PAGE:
Spaniard VIII knows my story. He knows I attended an Independent Fundamentalist Baptist (IFB) Bible college; that I pastored Evangelical churches for twenty-five years. He knows I spent thousands and thousands of hours reading and studying the Bible. In fact, I’m certain that I have far more Bible study hours under my belt than Spaniard VIII. All told, I preached over 4,000 sermons. Surely, based on my education, study, and experience, I know the Bible quite well. Yes, I am an atheist, but unless Spaniard VIII wants to claim that all my theological knowledge magically disappeared the moment I deconverted, I remain quite knowledgeable of Christianity and its divine religious text.

I will leave it to readers to address Spaniard VIII’s other claims. I just wish he would stop misrepresenting atheists.

Clubschadenfreude, a regular reader of this blog, left a comment on Spaniard VIII’s post. I thought it would be an apropos ending to this post:

As usual, Span shows that he is terrified of atheists. Our mere existence shows him that he is nothing special, and his version of Christianity is just like the other thousands of versions out there.

Poor Span, no satan either. No demons or devils, just sad humans who need to lie about others.

Unsurprisingly, humans have been looking for this god for quite a long time and have found nothing to show that it exists. Just like every other theist, Span tries to claim his god is the only real one, but he has no more evidence than the rest.

Since Christians can’t agree on what sin is, we only have Span declaring that what Span doesn’t like is sin. No god involved. And, alas for Span, sharks do exist. We have evidence.

We don’t have evidence for Span’s god. So his analogy fails again. All we have are scared little men like Span who try to pretend to be a hero when all he desperately wants is external validation for his delusions.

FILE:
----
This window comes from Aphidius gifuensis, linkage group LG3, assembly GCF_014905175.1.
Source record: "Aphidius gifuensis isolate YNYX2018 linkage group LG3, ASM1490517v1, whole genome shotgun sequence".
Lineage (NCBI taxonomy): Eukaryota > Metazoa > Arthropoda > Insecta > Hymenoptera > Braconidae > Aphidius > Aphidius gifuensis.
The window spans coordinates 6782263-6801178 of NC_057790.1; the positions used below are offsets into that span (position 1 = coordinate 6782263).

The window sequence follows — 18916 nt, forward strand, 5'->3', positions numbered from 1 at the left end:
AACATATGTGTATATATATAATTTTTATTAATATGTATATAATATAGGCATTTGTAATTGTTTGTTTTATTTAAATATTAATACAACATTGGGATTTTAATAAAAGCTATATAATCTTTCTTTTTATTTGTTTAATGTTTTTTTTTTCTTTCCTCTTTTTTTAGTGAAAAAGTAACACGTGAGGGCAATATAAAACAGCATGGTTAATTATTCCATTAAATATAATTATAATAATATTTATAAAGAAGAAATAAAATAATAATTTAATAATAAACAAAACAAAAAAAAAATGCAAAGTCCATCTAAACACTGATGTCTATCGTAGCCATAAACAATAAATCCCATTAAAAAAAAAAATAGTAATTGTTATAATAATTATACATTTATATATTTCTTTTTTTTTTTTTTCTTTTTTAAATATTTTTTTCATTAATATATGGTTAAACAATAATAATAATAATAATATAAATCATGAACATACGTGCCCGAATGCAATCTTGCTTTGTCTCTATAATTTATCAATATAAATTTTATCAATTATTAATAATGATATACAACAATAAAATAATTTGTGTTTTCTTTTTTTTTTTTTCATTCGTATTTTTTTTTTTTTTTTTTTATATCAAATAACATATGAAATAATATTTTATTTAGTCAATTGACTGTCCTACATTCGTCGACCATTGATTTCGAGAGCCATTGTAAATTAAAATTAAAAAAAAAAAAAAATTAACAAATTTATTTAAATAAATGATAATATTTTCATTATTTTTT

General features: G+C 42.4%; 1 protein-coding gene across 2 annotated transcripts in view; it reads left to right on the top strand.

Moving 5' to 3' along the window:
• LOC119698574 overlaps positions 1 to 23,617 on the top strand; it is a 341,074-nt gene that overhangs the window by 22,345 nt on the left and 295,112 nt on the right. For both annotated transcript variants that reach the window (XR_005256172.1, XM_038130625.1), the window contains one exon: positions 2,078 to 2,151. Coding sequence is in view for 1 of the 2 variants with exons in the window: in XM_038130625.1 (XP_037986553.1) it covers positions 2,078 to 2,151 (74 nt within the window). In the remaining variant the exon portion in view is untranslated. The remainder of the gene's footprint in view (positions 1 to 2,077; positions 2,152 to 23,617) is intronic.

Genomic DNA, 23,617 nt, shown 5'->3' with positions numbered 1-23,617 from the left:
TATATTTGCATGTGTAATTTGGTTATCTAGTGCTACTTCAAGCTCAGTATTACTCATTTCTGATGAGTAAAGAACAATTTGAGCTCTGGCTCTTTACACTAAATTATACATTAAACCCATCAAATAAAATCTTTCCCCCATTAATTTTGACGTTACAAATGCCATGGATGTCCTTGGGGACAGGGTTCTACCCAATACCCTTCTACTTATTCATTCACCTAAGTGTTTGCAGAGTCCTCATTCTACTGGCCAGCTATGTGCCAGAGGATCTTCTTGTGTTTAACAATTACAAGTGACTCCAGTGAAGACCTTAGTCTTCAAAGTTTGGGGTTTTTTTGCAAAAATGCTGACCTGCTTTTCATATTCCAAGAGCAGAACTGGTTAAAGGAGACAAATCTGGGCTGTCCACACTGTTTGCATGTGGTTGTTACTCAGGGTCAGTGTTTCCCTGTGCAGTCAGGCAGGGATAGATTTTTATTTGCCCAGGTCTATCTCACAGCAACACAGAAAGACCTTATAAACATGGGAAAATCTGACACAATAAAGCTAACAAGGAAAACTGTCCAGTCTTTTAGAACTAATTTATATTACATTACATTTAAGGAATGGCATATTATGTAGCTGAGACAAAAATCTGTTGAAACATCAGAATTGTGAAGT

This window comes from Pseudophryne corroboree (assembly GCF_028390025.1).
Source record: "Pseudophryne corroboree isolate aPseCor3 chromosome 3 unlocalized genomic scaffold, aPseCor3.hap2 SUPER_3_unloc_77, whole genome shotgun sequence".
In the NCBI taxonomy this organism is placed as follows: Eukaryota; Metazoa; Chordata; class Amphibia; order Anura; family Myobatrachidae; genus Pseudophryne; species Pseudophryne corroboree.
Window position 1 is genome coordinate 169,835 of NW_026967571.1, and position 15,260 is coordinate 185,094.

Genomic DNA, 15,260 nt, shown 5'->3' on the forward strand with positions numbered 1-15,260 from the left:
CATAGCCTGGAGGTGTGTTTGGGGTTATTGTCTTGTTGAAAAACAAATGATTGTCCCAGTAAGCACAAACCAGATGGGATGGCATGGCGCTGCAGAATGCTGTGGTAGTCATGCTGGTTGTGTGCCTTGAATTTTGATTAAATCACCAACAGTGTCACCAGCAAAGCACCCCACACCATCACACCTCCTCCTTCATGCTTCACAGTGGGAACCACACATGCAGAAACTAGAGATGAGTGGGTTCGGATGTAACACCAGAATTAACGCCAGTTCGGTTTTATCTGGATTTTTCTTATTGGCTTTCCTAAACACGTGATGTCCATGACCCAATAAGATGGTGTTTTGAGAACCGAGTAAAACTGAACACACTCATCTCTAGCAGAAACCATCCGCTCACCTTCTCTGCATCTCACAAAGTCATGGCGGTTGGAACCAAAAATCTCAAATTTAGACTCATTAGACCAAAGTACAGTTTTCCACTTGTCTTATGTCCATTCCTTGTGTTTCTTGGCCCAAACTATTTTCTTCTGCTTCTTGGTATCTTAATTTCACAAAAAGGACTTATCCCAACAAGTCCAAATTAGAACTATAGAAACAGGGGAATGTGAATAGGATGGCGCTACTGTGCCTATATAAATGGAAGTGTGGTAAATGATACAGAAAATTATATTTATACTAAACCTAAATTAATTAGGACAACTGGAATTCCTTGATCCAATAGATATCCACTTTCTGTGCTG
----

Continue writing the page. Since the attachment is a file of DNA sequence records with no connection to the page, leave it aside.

bruce-gerencser-headshot

Bruce Gerencser, 64, lives in rural Northwest Ohio with his wife of 43 years. He and his wife have six grown children and thirteen grandchildren. Bruce pastored Evangelical churches for twenty-five years in Ohio, Texas, and Michigan. Bruce left the ministry in 2005, and in 2008 he left Christianity. Bruce is now a humanist and an atheist.

You can contact Bruce via email, Facebook, Twitter, or YouTube.

Your comments are welcome and appreciated. All first-time comments are moderated. Please read the commenting rules before commenting.

Bruce, You Were Never an Evangelical

bruce gerencser false jesus

Just when I think I’ve heard it all, a Christian comes up with a new argument to deconstruct, discredit, and minimalize my story. Yesterday, a man who considers himself the smartest man in the room told me that none of the churches I pastored were Evangelical; that, in fact, all of them were cults, and I was a cult leader. How this real man of genius came to this stupid conclusion is beyond me, but I thought I would make an attempt to respond to his baseless assertions.

First, let me list the churches I pastored and their denominational affiliations:

  • Montpelier Baptist Church — GARBC
  • Emmanuel Baptist Church — IFB
  • Somerset Baptist Church — IFB, Reformed Baptist
  • Community Baptist Church — IFB, Sovereign Grace
  • Olive Branch Christian Union Church — Christian Union
  • Our Father’s House — Non-denominational
  • Victory Baptist Church — Southern Baptist

I also preached revival meetings, youth rallies, and special services for varying flavors of IFB and non-denominational churches, along with churches affiliated with the GARBC, Baptist Bible Fellowship, Freewill Baptists, Southern Baptist, Assemblies of God, Pentecostal, Church of the Nazarene, and Christian Union.